The anti-inflammatory thiopurines were used to maintain IBD patients during remission to avoid prolonged steroid use.62,63 In a French long-term follow-up study of 19,486 patients, a decreased risk of CRC/high-grade dysplasia was observed in patients with long-term extensive colitis after treatment with thiopurines compared to patients who were never treated with thiopurines (HR, 0.28; 95% CI, 0.09 to 0.89).64 However, in the same patient group, thiopurines were associated with an increased risk of lymphoproliferative malignancy (HR, 52.5). When comparing patients receiving thiopurines versus patients who had never received the drugs, the multivariate-adjusted analysis for lymphoproliferative disorder showed a hazard ratio of 5.28 (95% CI, 2.01 to 13.9; p=0.0007).65 Another meta-analysis of 76,999 patients to assess the correlation between thiopurine treatment and CRC risk in IBD patients showed significant protective effects in UC patients (OR, 0.67; 95% CI, 0.45 to 0.98). However, there was no significant protective effect in UC patients (OR, 1.06; 95% CI, 0.54 to 2.09).66 Another meta-analysis of 11 cohort studies and 16 case-control studies, which included 95,397 IBD patients, showed a risk reduction in high-grade dysplasia and CRC both in case-control and cohort studies. In patients with high CRC risk, the chemopreventive effects were significant in patients with disease duration over 8 years with an OR of 0.47 in case-control studies (95% CI, 0.31 to 0.70) and a RR of 0.96 in cohort studies (95% CI, 0.94 to 0.98). However, protective effects in IBD patients with PSC or extensive colitis were not demonstrated in this study.67 Despite the decreased risk of CRC in IBD patients, thiopurines may have carcinogenic effects. As a result, the 2017 ECCO consensus did not recommend for or against chemoprevention with thiopurines.21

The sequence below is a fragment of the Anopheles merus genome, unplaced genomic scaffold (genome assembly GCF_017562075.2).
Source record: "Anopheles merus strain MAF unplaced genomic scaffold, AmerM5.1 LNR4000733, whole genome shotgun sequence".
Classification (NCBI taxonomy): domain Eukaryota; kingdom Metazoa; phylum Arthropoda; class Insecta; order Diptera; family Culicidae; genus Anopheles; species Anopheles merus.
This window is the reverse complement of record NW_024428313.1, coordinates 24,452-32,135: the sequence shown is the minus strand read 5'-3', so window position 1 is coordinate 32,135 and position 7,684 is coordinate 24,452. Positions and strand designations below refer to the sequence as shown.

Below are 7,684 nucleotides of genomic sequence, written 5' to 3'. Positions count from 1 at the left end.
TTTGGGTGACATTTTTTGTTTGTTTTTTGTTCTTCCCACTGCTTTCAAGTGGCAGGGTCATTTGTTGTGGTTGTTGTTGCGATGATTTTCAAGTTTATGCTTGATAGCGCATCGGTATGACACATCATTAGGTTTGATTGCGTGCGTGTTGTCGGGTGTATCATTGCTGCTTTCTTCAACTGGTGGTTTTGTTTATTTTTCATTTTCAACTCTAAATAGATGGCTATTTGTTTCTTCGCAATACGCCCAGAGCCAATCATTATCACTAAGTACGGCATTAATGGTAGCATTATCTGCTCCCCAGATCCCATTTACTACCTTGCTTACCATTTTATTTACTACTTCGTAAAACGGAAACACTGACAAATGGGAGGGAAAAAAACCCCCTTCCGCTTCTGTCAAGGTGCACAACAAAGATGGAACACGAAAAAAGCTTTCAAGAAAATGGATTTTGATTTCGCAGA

Statins are hydroxymethylglutaryl coenzyme A reductase inhibitors that decrease cholesterol synthesis and increase the removal of low-density lipoprotein. These drugs are widely used in patients with hyperlipidemia. Statins may also have a role in CRC prevention and treatment.68 Several studies demonstrated the chemopreventive effects of statins on CRC via effects on inflammation-induced colon cancer proliferation, potential effects on vascular endothelial growth factor inhibitors, and effects on intracellular oxidative stress and apoptosis.69-72 Nevertheless, studies assessing the effects of statins on CRC in IBD patients are scarce.
One study showed a risk reduction in IBD-related CRC (OR, 0.07; 95% CI, 0.01 to 0.78) and non-IBD-related CRC (OR, 0.49; 95% CI, 0.39 to 0.62) after long-term statin use.73 According to a multivariate analysis, statin treatment reduced the risk of CRC development in IBD patients (OR, 0.42; 95% CI, 0.28 to 0.62).74 However, a cohort study from Mount Sinai Hospital showed no difference in CRC risk despite statin use (adjust HR, 0.98; 95% CI, 0.43 to 2.25).75 Therefore, the chemopreventive effects of statins in IBD patients remain controversial.
Patients with both IBD and PSC have a 5- to 9-fold higher risk of CRC than the risk in patients with IBD alone.76-79 High levels of bile acids in the colon may have carcinogen effects, resulting in the proliferation of colonic epithelial cells, which eventually leads to dysplasia or CRC.80,81 Therefore, investigators hypothesized that ursodeoxycholic acid may decrease colonic dysplasia in patients with UC and PSC (OR, 0.18; 95% CI, 0.05 to 0.61).82 In a recent meta-analysis including eight studies (five observational, three RCTs), ursodeoxycholic acid did not significantly protect against CRC (OR, 0.81; 95% CI, 0.41 to 1.61).80 Nevertheless, a significant protective effect against developing CRC and/or high-grade dysplasia was detected (OR, 0.35; 95% CI, 0.17 to 0.73).80